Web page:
VB: Inspiration is like enlightenment, you can’t work and achieve enlightenment, but you prepare yourself for it so you are ready when it comes. Same with inspiration, but inspiration is just the vision in your head. The perspiration comes into putting that vision down in words. Something always gets lost in the translation, what you end up with is never as good as what started out in your mind. That was divine, what you produce is man made. If one could only cross that gulf. That’s why I say only the mediocre artist is always at his best, he has no real concept of anything better than what he does (which can be quite wonderful) but the true artist knows there is more, he is always trying to reach a little farther, jump a little higher, spin a little faster, that’s why we fall on our faces from time to time, but failure in trying to reach beyond oneself is noble failure. There is no shame in it, and sometimes, just every rare once in a while, we make it just an inch or so past what we’ve done before.
TSC: What do you think is the most common—or problematic—myth or misconception about inspiration?
VB: That you have to have it for every day’s writing work. No, that is where the craft comes into it. Some days you are inspired and the words just flow, and they’re just as smooth and silky as a foie gras. Some days you have to get hold of them and drag them out like links of sausage in an old Warner Brothers cartoon. The funny thing is, once you’ve got some experience under your belt, you find that the products of the two different days aren’t very much different. The foie gras and the sausage are indistinguishable. This is why you write every day at more or less the same time. It’s like saying to your muse, “Snotto, this is when I am at home and ready for you, just in case you’d like to stop by for a visit.” You can take your chances and write any old time and hope she catches you at home when she comes to call, or you can make it easy for her by setting up a schedule, so she’ll know when she can find you.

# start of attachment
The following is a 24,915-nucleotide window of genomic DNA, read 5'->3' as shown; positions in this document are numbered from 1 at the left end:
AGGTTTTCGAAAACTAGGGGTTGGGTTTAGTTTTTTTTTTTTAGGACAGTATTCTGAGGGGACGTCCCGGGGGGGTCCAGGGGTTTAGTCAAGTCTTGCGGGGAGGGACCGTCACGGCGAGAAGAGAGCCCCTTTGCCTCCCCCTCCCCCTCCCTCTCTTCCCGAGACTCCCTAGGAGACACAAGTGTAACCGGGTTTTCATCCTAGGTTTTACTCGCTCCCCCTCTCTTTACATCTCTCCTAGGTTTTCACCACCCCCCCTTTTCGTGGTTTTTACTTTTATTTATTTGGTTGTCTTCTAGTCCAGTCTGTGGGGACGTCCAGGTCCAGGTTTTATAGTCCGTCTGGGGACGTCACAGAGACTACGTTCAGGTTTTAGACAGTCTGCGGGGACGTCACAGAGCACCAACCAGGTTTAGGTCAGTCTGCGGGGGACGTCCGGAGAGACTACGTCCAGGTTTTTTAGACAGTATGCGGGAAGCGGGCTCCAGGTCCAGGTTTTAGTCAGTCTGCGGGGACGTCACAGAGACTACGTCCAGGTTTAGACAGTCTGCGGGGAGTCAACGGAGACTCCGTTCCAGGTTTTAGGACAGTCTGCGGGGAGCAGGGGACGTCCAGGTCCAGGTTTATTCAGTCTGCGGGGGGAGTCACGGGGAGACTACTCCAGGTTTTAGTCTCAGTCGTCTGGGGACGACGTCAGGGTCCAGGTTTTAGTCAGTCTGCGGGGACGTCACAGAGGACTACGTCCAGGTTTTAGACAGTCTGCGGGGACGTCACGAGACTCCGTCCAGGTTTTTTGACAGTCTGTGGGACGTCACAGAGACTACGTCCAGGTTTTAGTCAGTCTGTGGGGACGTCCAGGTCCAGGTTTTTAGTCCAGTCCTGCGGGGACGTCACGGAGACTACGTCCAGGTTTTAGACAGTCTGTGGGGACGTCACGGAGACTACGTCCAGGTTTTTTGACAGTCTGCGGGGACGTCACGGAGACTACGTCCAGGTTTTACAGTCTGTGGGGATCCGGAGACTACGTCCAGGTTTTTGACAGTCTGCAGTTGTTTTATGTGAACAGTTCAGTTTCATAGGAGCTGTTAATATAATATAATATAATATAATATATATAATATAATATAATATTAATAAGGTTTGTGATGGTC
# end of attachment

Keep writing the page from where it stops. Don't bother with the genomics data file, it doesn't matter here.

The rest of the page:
TSC: What is the most ‘inspired’ work you’ve come across so far?
VB: I am in awe of other writers. I am like a gushing school girl. I always think, “How did they do that?” Some of them… well, like Shirley Jackson, what a demonic mind she must have had, she saw evil in the most astonishing places. If you read her stuff, you’ll find these funny stories about life with her children, and then you’ll run across practically the same story except it’s told in this chillingly horrific way, and you start looking at the day to day events of your own life differently. And, really, that is what the artist does, we see what other people just look at. A good writer becomes something scary, you have to conceal it from other people or they’ll wig out. I read minds. I know what people are thinking better sometimes than they do. That’s why my writing is so character oriented, because I read people. I think a lot of people who got burned at the stake as witches would probably have been first rate writers. I am sure there are many people in my life who would like to have started a good bonfire.
TSC: List a few tools or practices or methods that work reliably for you to get you in the mood to create. How do you shift into your ‘zone’?
VB: I don’t know that I can ever control it quite like that. I try to maintain a routine. I write early in the morning, after I have coffee, do the crossword, etc. And sometimes I lie awake at night and see scenes or hear dialogue. But I think making a routine for yourself is the most important thing. Also, sometimes I meditate. And if I get stuck on something, I go for a walk. Plus, for me, it’s important to be alone. I’m listening for that tiny, interior voice and I will miss if it someone else is chattering next to me. The best companion for a writer is one who doesn’t talk. A dog is ideal. Every writer should marry a dog.
TSC: What are you currently feeling inspired to do?
VB: I am trying to get a new novel started, but Snotto is having a mood. I’ve thought about one of the ears, but I am such a puss when it comes to blood. Especially mine.